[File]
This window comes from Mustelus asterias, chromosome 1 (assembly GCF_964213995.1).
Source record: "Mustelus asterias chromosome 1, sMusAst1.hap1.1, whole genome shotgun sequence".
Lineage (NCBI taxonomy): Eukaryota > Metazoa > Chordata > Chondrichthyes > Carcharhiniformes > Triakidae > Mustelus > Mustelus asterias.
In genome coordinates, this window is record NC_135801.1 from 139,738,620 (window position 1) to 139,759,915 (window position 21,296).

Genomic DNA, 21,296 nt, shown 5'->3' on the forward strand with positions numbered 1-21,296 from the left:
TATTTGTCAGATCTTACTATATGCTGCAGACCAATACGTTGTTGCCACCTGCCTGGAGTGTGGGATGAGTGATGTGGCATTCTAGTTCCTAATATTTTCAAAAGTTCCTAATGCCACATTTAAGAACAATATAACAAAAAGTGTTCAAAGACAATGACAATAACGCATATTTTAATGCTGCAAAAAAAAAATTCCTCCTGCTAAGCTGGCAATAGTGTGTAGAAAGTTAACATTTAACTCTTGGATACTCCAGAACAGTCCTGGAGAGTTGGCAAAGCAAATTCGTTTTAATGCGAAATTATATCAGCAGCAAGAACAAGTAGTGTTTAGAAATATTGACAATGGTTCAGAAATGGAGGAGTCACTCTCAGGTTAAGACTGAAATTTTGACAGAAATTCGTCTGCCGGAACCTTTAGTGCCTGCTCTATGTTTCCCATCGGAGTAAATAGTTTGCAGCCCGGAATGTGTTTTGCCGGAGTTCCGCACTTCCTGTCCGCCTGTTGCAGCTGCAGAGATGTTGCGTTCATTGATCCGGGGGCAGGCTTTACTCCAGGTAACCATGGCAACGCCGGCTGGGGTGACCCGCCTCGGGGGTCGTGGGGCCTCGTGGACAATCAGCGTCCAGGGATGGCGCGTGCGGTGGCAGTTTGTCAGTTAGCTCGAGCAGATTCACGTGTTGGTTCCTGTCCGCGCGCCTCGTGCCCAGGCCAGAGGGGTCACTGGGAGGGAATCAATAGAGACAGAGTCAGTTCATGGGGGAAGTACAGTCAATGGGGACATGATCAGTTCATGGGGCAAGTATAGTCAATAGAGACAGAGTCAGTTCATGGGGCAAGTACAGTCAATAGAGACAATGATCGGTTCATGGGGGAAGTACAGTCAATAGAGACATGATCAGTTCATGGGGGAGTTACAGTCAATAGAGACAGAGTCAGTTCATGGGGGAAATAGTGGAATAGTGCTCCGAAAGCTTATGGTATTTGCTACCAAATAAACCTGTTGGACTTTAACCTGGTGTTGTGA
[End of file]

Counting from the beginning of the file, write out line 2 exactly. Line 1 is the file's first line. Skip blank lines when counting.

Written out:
Source record: "Mustelus asterias chromosome 1, sMusAst1.hap1.1, whole genome shotgun sequence".